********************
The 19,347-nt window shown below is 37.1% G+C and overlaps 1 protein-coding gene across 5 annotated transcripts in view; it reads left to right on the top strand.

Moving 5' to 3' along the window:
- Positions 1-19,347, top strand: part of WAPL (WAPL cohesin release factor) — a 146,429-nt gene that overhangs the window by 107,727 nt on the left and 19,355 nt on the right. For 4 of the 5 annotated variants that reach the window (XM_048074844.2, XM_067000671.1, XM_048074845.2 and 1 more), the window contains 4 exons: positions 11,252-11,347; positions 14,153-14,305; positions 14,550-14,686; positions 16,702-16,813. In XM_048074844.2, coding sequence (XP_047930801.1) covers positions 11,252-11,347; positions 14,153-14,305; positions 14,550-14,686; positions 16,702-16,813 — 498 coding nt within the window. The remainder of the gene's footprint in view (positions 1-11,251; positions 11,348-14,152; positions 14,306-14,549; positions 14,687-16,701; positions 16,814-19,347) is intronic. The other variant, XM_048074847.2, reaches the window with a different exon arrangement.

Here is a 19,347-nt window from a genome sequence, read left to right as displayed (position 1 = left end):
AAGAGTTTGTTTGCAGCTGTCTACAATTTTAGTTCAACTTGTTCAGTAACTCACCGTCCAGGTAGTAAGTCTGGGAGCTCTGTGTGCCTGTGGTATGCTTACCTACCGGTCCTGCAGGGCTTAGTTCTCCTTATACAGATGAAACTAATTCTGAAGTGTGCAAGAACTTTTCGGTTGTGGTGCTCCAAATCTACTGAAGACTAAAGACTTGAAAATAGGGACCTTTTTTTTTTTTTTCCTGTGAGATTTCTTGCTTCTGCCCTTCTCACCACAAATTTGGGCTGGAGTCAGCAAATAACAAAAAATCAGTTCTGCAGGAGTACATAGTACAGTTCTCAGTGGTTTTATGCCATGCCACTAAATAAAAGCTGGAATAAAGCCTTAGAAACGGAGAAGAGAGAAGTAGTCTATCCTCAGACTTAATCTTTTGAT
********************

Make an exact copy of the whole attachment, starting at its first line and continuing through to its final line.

The 19,347-nt window shown below is 37.1% G+C and overlaps 1 protein-coding gene across 5 annotated transcripts in view; it reads left to right on the top strand.

Moving 5' to 3' along the window:
- Positions 1-19,347, top strand: part of WAPL (WAPL cohesin release factor) — a 146,429-nt gene that overhangs the window by 107,727 nt on the left and 19,355 nt on the right. For 4 of the 5 annotated variants that reach the window (XM_048074844.2, XM_067000671.1, XM_048074845.2 and 1 more), the window contains 4 exons: positions 11,252-11,347; positions 14,153-14,305; positions 14,550-14,686; positions 16,702-16,813. In XM_048074844.2, coding sequence (XP_047930801.1) covers positions 11,252-11,347; positions 14,153-14,305; positions 14,550-14,686; positions 16,702-16,813 — 498 coding nt within the window. The remainder of the gene's footprint in view (positions 1-11,251; positions 11,348-14,152; positions 14,306-14,549; positions 14,687-16,701; positions 16,814-19,347) is intronic. The other variant, XM_048074847.2, reaches the window with a different exon arrangement.

Here is a 19,347-nt window from a genome sequence, read left to right as displayed (position 1 = left end):
AAGAGTTTGTTTGCAGCTGTCTACAATTTTAGTTCAACTTGTTCAGTAACTCACCGTCCAGGTAGTAAGTCTGGGAGCTCTGTGTGCCTGTGGTATGCTTACCTACCGGTCCTGCAGGGCTTAGTTCTCCTTATACAGATGAAACTAATTCTGAAGTGTGCAAGAACTTTTCGGTTGTGGTGCTCCAAATCTACTGAAGACTAAAGACTTGAAAATAGGGACCTTTTTTTTTTTTTTCCTGTGAGATTTCTTGCTTCTGCCCTTCTCACCACAAATTTGGGCTGGAGTCAGCAAATAACAAAAAATCAGTTCTGCAGGAGTACATAGTACAGTTCTCAGTGGTTTTATGCCATGCCACTAAATAAAAGCTGGAATAAAGCCTTAGAAACGGAGAAGAGAGAAGTAGTCTATCCTCAGACTTAATCTTTTGAT